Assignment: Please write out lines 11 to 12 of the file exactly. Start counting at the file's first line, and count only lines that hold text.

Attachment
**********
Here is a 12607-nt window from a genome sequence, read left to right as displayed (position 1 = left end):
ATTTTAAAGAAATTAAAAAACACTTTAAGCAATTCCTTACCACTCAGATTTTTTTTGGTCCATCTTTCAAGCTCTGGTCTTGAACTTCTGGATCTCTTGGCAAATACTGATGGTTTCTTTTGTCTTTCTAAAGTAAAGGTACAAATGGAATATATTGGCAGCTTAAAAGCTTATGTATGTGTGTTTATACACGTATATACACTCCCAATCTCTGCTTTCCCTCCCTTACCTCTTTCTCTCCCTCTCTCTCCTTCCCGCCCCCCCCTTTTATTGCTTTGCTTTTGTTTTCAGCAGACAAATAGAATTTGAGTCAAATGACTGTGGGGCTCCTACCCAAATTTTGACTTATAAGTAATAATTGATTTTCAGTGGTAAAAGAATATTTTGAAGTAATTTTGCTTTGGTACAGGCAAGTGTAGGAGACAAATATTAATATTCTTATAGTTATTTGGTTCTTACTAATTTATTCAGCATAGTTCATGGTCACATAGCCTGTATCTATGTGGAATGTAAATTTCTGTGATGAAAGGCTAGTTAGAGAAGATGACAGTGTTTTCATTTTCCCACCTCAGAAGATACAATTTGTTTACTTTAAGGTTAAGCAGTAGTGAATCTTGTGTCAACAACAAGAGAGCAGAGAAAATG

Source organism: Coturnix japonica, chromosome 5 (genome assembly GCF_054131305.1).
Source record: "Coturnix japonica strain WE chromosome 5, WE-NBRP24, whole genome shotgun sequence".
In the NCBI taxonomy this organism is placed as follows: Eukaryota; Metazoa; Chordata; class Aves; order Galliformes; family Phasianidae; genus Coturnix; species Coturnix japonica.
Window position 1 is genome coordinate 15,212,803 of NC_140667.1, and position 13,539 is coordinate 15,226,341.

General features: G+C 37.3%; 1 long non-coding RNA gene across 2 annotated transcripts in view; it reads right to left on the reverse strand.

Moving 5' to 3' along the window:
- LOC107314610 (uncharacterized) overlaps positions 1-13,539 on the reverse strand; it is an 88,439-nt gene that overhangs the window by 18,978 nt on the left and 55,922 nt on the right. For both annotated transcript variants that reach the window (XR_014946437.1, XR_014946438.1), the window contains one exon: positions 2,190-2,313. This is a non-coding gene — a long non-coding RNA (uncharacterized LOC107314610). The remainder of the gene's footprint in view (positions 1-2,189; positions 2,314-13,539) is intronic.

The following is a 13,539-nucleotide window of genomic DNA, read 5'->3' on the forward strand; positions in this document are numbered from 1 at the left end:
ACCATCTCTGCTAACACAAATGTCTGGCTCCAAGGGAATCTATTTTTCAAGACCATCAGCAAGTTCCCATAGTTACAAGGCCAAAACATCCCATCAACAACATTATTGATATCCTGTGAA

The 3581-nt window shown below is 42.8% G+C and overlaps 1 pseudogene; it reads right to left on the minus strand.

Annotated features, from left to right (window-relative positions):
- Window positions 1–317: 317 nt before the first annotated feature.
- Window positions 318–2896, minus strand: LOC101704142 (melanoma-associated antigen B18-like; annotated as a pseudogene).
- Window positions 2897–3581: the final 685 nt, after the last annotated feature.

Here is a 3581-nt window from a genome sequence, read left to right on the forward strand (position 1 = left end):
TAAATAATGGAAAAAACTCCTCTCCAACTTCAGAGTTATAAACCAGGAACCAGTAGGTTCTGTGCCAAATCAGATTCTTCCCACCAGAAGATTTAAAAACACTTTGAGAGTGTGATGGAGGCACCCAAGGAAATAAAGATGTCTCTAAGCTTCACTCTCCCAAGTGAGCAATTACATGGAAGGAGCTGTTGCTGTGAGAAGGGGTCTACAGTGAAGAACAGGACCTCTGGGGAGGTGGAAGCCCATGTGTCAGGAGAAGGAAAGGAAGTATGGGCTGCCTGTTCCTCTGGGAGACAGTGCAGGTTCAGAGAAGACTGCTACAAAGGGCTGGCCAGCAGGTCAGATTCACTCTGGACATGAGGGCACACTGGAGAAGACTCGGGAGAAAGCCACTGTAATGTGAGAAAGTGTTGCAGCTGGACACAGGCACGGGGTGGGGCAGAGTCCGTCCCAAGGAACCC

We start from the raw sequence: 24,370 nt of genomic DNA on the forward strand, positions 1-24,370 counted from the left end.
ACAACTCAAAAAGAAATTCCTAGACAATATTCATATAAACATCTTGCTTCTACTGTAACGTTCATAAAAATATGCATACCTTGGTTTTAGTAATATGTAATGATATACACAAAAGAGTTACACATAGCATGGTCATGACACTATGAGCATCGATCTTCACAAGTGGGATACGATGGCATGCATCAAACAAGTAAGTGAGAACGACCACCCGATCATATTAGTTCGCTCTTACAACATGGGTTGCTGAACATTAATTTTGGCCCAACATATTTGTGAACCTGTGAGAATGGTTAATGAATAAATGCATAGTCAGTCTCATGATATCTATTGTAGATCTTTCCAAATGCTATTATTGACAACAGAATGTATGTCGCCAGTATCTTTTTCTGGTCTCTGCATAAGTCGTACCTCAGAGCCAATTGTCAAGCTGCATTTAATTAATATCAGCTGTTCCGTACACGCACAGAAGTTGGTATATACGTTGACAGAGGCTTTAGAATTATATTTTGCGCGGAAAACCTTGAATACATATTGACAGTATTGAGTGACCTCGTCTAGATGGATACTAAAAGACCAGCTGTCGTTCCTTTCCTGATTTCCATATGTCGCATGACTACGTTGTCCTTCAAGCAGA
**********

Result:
ACCATCTCTGCTAACACAAATGTCTGGCTCCAAGGGAATCTATTTTTCAAGACCATCAGCAAGTTCCCATAGTTACAAGGCCAAAACATCCCATCAACAACATTATTGATATCCTGTGAA

The 3581-nt window shown below is 42.8% G+C and overlaps 1 pseudogene; it reads right to left on the minus strand.